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Eating with Gestational Diabetes

By Geetha Desai, MS, RD, CDE and Leona J. Dang-Kilduff, RN, MSN, CDE

Eating with Gestational Diabetes

Use this plan to keep your blood sugar under control and minimize the impact of gestational diabetes on you and your baby.

Gestational diabetes (GD) is now more common among pregnant women than before. If you’ve been told by your care provider that you have GD, use this plan to get adequate nutrition and maintain normal weight gain during pregnancy with good control of your blood sugars.

Your healthcare provider or perhaps a dietitian will help you establish and meet your meal plan goals for managing GD in pregnancy. Most women with GD will be able to cope with their condition just by following this plan and with exercise. On this plan, you’ll be eating three meals with 2-3 snacks per day, the bedtime snack being important as it prevents your blood sugar levels from being too low overnight.

Counting Carbs

Carbohydrates in your food become glucose in your body, which is a major energy source for you. Carbohydrates come from starchy foods such as bread, pasta, potatoes, rice and other grains. They are also found in fruits, dairy foods, vegetables, sugar and sweets.

When you’re pregnant, eating the right balance of carbohydrates, protein and fat is best for you and your baby. Eating the same amount of carbohydrates at the same time each day will keep your blood sugar within the normal range. One serving of carbohydrate food contains 12–15 grams of carbohydrates. Breakfast and most snacks are targeted at 15-30 grams of carbohydrates. Lunch and dinner should be 30-60 grams of carbohydrates.

Managing your Carbohydrates

A typical serving is a small, baseball-size piece. One serving is equal to 12 grams of carbohydrates:One serving is equal to 15 grams of carbohydrates:One serving is equal to 15 grams of carbohydrates; but don’t count hard and soft cheeses and count cream as a fat and count ice cream as a starch. Milks include:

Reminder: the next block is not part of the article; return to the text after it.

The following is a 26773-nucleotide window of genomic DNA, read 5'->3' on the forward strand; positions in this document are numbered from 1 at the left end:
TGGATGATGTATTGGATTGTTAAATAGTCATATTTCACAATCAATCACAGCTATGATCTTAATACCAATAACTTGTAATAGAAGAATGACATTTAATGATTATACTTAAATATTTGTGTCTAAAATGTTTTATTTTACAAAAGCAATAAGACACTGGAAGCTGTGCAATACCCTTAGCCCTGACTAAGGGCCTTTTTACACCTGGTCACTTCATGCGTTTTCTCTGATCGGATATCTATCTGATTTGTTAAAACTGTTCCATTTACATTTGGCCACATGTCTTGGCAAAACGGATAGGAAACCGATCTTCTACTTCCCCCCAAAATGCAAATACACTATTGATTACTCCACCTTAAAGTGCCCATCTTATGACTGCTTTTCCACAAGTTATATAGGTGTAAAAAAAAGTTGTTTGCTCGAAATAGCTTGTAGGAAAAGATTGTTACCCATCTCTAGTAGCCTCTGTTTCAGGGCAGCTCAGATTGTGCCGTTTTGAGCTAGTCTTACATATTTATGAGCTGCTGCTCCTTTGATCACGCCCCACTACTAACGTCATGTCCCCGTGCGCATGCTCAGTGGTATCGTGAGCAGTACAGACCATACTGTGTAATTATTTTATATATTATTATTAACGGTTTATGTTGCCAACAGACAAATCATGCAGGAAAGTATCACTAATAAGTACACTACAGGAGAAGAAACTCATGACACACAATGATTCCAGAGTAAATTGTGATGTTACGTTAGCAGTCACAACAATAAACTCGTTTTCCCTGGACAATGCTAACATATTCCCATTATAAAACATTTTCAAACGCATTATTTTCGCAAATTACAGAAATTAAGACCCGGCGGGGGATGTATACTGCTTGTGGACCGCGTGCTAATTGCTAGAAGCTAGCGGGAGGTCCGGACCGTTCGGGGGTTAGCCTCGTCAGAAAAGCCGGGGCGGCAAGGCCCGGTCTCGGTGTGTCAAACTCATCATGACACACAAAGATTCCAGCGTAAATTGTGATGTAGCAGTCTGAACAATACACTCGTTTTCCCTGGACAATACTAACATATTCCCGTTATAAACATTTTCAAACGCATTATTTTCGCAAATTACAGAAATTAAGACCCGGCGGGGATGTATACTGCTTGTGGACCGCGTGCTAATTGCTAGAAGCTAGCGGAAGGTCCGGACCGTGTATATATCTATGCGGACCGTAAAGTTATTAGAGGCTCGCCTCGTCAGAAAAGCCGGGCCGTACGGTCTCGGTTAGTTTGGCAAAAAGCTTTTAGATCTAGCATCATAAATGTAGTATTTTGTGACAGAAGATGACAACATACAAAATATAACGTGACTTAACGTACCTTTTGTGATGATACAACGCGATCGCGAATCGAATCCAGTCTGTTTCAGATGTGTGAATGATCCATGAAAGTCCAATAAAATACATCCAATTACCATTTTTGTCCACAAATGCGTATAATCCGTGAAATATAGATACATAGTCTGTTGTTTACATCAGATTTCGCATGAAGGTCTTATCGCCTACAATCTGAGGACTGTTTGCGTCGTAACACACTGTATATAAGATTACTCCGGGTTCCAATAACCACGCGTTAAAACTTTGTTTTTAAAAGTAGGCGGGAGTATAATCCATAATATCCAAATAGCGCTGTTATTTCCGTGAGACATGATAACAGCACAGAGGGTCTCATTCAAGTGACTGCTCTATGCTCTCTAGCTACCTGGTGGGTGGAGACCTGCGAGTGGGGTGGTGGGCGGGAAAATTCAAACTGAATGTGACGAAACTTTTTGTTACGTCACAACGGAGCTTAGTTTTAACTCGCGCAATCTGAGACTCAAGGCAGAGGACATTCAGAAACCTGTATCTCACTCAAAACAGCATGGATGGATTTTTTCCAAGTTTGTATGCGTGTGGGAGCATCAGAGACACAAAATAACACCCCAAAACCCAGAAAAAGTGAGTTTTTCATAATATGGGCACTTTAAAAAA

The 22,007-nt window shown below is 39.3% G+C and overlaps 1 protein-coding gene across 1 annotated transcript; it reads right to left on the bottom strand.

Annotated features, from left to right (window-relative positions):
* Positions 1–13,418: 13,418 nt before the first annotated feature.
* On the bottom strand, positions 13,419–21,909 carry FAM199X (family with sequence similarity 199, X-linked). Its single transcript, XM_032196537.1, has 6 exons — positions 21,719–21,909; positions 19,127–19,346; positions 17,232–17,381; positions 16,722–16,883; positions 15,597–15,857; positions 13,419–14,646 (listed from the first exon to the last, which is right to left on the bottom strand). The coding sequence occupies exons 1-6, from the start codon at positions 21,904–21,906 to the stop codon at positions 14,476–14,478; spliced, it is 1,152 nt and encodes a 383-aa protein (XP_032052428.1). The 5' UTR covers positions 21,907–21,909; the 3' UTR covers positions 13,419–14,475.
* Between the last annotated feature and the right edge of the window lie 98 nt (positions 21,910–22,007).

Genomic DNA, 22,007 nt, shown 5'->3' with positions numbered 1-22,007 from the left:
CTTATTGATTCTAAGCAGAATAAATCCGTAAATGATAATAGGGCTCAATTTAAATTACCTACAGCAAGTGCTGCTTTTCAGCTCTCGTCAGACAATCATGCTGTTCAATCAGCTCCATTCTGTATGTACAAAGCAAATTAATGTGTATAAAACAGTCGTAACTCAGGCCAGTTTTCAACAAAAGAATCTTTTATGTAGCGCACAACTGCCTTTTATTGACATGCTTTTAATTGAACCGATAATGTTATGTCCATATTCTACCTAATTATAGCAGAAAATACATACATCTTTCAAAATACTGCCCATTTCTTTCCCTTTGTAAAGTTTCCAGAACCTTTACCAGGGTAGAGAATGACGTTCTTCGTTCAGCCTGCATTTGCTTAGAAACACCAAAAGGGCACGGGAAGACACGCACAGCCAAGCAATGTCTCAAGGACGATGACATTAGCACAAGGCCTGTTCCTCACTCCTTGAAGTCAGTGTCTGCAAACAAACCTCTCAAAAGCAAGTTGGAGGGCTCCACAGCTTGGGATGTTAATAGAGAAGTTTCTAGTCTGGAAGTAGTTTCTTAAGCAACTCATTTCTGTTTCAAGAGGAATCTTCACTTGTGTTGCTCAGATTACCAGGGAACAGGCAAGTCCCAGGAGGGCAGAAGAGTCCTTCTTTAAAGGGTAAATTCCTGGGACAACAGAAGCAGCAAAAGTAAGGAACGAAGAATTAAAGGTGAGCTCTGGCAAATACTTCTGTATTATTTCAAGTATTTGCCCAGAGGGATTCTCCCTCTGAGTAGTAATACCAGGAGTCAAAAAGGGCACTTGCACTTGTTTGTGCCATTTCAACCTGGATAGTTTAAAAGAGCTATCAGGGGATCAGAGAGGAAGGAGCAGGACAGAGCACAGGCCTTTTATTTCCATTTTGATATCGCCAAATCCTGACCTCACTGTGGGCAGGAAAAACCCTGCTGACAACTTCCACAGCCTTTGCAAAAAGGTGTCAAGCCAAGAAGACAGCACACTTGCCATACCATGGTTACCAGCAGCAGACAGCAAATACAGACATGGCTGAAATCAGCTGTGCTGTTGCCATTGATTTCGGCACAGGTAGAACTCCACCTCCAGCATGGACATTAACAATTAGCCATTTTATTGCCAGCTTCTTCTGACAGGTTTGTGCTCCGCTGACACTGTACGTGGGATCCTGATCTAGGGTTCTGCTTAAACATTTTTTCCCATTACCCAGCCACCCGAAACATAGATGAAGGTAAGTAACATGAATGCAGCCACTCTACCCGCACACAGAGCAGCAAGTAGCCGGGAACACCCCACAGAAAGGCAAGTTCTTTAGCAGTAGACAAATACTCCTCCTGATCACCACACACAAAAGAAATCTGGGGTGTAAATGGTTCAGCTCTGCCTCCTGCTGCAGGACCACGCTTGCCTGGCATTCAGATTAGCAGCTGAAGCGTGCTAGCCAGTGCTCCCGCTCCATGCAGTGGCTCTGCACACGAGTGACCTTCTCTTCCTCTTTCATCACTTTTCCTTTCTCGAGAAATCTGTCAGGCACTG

• 1 small apple
  • 8 dried apricot halves
  • 4 fresh apricots
  • 1/2 of a small banana
  • 3/4 cup blueberries
  • 1/2 large grapefruit
  • 1 cup cantaloupe
  • 12 large cherries
  • 1/2 large pear
  • 3/4 cup fresh pineapple
  • 1 1/4 cup watermelon
  • 2 small tangerines
  • 1 large kiwi
  • 1/2 cup small mango
  • 1 small nectarine
  • 1 small orange
  • 1 medium peach
  • 3 prunes
  • 2 tablespoons of raisins
  • 1 cup raspberries
  • 1 1/4 cup strawberries
  • 8 ounces of milk or plain yogurt
  • 1/2 cup evaporated milk
  • 1 cup soy milk (varies by brand)
  • 1/2 cup or 1 small or 1/2 medium potatoes
  • 1 slice bread
  • 1 tortilla (6”)
  • 1/3 cup cooked rice or noodles or pasta
  • 1/2 cup beans
  • 1/2 cup hot cereal
  • 2 1/2 tablespoons of flour
  • 1 cup squash (butternut, acorn, winter)
  • 1/2 cup corn or 1/2 large ear
  • 6 saltine crackers
  • 3 cups popcorn
  • 1/2 cup peas
  • 1/2 cup pumpkin, yams or sweet potatoes
  • 4 won ton wrappers
  • Geetha Desai, MS, RD, CDE, is the Mid-Coastal Regional Nutrition Consultant for the California Diabetes and Pregnancy Program at Stanford University in Palo Alto, CA. Leona J Dang-Kilduff, RN, MSN, CDE, is the Mid-Coastal California Perinatal Outreach Program (MCCPOP) Regional Coordinator/Nurse Educator for the California Diabetes and Pregnancy Program at Stanford University.

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